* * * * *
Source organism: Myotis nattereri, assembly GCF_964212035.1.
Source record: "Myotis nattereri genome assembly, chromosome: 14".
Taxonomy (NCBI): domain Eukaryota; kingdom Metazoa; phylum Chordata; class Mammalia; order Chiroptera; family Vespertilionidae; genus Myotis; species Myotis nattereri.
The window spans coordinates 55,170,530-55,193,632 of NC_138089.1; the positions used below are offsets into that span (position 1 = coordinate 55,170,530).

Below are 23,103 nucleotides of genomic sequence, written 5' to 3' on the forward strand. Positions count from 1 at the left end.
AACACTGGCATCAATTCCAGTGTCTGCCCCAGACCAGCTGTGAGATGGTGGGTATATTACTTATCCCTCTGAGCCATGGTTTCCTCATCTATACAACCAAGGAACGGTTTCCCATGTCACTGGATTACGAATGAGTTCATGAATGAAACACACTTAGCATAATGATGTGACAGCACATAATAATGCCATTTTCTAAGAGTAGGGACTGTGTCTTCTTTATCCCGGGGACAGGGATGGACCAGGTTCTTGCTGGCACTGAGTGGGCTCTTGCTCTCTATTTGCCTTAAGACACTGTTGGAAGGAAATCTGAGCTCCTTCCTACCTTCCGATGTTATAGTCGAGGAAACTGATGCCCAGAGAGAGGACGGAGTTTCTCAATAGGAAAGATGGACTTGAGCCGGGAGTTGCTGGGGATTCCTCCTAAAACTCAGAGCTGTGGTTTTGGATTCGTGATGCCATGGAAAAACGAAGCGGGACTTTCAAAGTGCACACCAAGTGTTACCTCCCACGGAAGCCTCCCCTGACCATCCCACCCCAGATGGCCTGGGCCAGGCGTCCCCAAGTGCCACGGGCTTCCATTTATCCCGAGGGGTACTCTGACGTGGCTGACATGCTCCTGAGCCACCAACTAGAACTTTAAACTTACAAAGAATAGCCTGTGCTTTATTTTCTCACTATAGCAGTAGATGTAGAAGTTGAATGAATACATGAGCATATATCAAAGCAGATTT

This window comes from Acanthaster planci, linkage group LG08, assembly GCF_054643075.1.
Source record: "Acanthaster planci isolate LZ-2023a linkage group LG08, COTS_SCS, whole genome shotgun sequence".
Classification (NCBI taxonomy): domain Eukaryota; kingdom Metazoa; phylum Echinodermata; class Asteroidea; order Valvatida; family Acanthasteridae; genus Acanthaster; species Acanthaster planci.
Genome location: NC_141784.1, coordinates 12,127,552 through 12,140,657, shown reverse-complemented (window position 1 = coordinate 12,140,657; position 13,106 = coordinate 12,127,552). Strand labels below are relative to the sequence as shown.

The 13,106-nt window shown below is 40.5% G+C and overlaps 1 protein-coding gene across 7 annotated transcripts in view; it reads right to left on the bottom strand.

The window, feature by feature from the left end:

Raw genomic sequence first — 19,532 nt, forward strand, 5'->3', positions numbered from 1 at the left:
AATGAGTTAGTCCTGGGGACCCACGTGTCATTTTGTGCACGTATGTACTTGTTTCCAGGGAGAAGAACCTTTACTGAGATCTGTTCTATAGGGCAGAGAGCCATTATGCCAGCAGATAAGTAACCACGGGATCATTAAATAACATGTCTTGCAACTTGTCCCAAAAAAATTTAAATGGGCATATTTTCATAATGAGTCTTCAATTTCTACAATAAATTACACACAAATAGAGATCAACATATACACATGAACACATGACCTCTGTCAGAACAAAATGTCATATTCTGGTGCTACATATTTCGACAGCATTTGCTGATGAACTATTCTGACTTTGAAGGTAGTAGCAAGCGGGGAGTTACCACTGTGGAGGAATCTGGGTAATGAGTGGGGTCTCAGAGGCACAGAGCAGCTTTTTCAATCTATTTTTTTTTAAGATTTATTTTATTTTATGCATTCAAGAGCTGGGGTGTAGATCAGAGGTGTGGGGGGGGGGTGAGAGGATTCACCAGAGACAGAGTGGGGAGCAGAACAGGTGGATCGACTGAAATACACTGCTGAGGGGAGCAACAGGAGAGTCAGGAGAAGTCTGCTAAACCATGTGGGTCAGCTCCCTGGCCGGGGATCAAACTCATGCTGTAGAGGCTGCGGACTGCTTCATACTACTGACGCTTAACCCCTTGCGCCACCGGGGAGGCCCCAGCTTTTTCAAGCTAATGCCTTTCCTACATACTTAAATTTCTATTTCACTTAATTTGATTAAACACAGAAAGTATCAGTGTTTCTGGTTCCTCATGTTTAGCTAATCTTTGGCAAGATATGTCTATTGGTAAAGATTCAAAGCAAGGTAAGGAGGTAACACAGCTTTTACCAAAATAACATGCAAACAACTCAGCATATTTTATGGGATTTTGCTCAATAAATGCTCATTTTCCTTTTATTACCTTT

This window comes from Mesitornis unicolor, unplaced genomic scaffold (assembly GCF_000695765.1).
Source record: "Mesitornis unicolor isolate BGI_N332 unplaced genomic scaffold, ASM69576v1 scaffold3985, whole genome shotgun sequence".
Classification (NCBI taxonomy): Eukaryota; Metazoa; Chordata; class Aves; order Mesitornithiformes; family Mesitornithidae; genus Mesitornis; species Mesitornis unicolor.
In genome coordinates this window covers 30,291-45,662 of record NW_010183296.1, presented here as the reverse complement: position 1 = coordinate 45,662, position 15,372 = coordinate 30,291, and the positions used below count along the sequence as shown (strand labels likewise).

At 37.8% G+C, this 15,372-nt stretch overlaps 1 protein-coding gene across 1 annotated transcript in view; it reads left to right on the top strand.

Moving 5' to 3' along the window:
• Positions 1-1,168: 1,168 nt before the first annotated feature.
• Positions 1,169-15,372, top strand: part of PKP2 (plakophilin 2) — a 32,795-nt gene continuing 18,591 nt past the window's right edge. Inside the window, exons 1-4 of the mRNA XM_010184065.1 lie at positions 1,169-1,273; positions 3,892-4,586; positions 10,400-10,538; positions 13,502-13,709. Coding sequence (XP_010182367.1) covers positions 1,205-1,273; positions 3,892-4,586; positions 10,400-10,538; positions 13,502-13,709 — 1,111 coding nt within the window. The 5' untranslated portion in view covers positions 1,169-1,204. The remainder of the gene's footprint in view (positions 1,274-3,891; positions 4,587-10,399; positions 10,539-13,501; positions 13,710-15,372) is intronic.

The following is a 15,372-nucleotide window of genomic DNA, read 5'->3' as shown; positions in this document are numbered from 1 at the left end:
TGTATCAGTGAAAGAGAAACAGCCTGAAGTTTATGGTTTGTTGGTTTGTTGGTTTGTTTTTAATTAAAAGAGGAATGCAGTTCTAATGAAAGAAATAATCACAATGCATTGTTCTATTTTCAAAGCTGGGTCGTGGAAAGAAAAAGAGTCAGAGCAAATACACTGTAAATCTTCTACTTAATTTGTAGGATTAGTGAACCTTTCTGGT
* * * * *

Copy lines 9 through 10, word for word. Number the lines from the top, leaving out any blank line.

Classification (NCBI taxonomy): domain Eukaryota; kingdom Metazoa; phylum Echinodermata; class Asteroidea; order Valvatida; family Acanthasteridae; genus Acanthaster; species Acanthaster planci.
Genome location: NC_141784.1, coordinates 12,127,552 through 12,140,657, shown reverse-complemented (window position 1 = coordinate 12,140,657; position 13,106 = coordinate 12,127,552). Strand labels below are relative to the sequence as shown.